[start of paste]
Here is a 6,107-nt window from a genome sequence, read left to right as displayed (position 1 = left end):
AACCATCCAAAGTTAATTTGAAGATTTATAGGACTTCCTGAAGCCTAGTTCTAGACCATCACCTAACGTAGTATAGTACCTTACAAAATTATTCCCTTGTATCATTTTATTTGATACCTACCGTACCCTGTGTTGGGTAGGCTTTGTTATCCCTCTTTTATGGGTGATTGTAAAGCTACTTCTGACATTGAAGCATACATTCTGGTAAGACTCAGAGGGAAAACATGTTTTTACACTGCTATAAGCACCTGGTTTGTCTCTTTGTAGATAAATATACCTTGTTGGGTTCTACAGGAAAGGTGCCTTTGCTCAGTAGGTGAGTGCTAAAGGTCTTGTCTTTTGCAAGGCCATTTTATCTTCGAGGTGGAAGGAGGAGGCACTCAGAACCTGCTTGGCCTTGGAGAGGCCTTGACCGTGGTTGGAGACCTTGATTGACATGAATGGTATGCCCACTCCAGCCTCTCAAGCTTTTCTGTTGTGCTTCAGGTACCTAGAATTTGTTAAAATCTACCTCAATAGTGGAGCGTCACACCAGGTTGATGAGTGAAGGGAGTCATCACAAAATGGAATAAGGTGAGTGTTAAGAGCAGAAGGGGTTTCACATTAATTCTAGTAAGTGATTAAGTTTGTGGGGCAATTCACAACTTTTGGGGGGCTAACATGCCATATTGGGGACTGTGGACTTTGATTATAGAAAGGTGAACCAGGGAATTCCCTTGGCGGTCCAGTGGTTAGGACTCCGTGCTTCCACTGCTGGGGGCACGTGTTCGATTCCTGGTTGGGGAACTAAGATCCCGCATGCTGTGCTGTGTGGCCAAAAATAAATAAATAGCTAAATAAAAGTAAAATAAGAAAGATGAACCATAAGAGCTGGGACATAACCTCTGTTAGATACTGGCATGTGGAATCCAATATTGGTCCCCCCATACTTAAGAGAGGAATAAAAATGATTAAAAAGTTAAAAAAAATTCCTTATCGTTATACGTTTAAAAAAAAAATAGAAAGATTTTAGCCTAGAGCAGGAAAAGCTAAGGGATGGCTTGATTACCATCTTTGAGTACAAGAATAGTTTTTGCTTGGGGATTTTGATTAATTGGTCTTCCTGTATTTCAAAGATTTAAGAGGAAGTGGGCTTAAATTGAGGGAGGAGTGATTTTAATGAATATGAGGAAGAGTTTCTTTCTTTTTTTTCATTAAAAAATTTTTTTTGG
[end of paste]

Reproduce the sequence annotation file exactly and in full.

Here is a 6,107-nt window from a genome sequence, read left to right as displayed (position 1 = left end):
AACCATCCAAAGTTAATTTGAAGATTTATAGGACTTCCTGAAGCCTAGTTCTAGACCATCACCTAACGTAGTATAGTACCTTACAAAATTATTCCCTTGTATCATTTTATTTGATACCTACCGTACCCTGTGTTGGGTAGGCTTTGTTATCCCTCTTTTATGGGTGATTGTAAAGCTACTTCTGACATTGAAGCATACATTCTGGTAAGACTCAGAGGGAAAACATGTTTTTACACTGCTATAAGCACCTGGTTTGTCTCTTTGTAGATAAATATACCTTGTTGGGTTCTACAGGAAAGGTGCCTTTGCTCAGTAGGTGAGTGCTAAAGGTCTTGTCTTTTGCAAGGCCATTTTATCTTCGAGGTGGAAGGAGGAGGCACTCAGAACCTGCTTGGCCTTGGAGAGGCCTTGACCGTGGTTGGAGACCTTGATTGACATGAATGGTATGCCCACTCCAGCCTCTCAAGCTTTTCTGTTGTGCTTCAGGTACCTAGAATTTGTTAAAATCTACCTCAATAGTGGAGCGTCACACCAGGTTGATGAGTGAAGGGAGTCATCACAAAATGGAATAAGGTGAGTGTTAAGAGCAGAAGGGGTTTCACATTAATTCTAGTAAGTGATTAAGTTTGTGGGGCAATTCACAACTTTTGGGGGGCTAACATGCCATATTGGGGACTGTGGACTTTGATTATAGAAAGGTGAACCAGGGAATTCCCTTGGCGGTCCAGTGGTTAGGACTCCGTGCTTCCACTGCTGGGGGCACGTGTTCGATTCCTGGTTGGGGAACTAAGATCCCGCATGCTGTGCTGTGTGGCCAAAAATAAATAAATAGCTAAATAAAAGTAAAATAAGAAAGATGAACCATAAGAGCTGGGACATAACCTCTGTTAGATACTGGCATGTGGAATCCAATATTGGTCCCCCCATACTTAAGAGAGGAATAAAAATGATTAAAAAGTTAAAAAAAATTCCTTATCGTTATACGTTTAAAAAAAAAATAGAAAGATTTTAGCCTAGAGCAGGAAAAGCTAAGGGATGGCTTGATTACCATCTTTGAGTACAAGAATAGTTTTTGCTTGGGGATTTTGATTAATTGGTCTTCCTGTATTTCAAAGATTTAAGAGGAAGTGGGCTTAAATTGAGGGAGGAGTGATTTTAATGAATATGAGGAAGAGTTTCTTTCTTTTTTTTCATTAAAAAATTTTTTTTGG